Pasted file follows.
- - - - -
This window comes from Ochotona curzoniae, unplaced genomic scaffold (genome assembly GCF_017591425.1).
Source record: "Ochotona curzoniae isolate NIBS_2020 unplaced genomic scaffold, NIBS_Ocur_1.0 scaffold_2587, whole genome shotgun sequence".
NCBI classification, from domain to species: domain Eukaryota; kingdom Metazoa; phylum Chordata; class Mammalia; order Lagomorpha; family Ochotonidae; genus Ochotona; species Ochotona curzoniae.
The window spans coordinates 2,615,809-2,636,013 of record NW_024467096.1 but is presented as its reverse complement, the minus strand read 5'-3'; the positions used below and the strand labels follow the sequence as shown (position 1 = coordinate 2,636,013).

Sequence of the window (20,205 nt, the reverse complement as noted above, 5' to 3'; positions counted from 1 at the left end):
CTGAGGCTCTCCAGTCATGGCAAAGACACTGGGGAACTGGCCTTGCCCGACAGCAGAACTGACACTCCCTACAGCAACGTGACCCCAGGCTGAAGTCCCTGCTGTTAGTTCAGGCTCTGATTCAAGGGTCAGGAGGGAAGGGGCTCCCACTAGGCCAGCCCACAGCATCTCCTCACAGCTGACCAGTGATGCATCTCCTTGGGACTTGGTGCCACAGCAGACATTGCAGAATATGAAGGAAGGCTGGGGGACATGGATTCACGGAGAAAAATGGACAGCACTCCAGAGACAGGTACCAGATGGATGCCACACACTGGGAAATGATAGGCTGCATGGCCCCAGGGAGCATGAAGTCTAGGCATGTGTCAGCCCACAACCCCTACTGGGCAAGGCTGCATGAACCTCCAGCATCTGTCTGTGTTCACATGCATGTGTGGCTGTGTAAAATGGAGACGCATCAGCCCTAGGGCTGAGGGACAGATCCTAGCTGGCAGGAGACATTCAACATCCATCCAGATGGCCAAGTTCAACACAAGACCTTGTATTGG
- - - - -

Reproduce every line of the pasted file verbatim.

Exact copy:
This window comes from Ochotona curzoniae, unplaced genomic scaffold (genome assembly GCF_017591425.1).
Source record: "Ochotona curzoniae isolate NIBS_2020 unplaced genomic scaffold, NIBS_Ocur_1.0 scaffold_2587, whole genome shotgun sequence".
NCBI classification, from domain to species: domain Eukaryota; kingdom Metazoa; phylum Chordata; class Mammalia; order Lagomorpha; family Ochotonidae; genus Ochotona; species Ochotona curzoniae.
The window spans coordinates 2,615,809-2,636,013 of record NW_024467096.1 but is presented as its reverse complement, the minus strand read 5'-3'; the positions used below and the strand labels follow the sequence as shown (position 1 = coordinate 2,636,013).

Sequence of the window (20,205 nt, the reverse complement as noted above, 5' to 3'; positions counted from 1 at the left end):
CTGAGGCTCTCCAGTCATGGCAAAGACACTGGGGAACTGGCCTTGCCCGACAGCAGAACTGACACTCCCTACAGCAACGTGACCCCAGGCTGAAGTCCCTGCTGTTAGTTCAGGCTCTGATTCAAGGGTCAGGAGGGAAGGGGCTCCCACTAGGCCAGCCCACAGCATCTCCTCACAGCTGACCAGTGATGCATCTCCTTGGGACTTGGTGCCACAGCAGACATTGCAGAATATGAAGGAAGGCTGGGGGACATGGATTCACGGAGAAAAATGGACAGCACTCCAGAGACAGGTACCAGATGGATGCCACACACTGGGAAATGATAGGCTGCATGGCCCCAGGGAGCATGAAGTCTAGGCATGTGTCAGCCCACAACCCCTACTGGGCAAGGCTGCATGAACCTCCAGCATCTGTCTGTGTTCACATGCATGTGTGGCTGTGTAAAATGGAGACGCATCAGCCCTAGGGCTGAGGGACAGATCCTAGCTGGCAGGAGACATTCAACATCCATCCAGATGGCCAAGTTCAACACAAGACCTTGTATTGG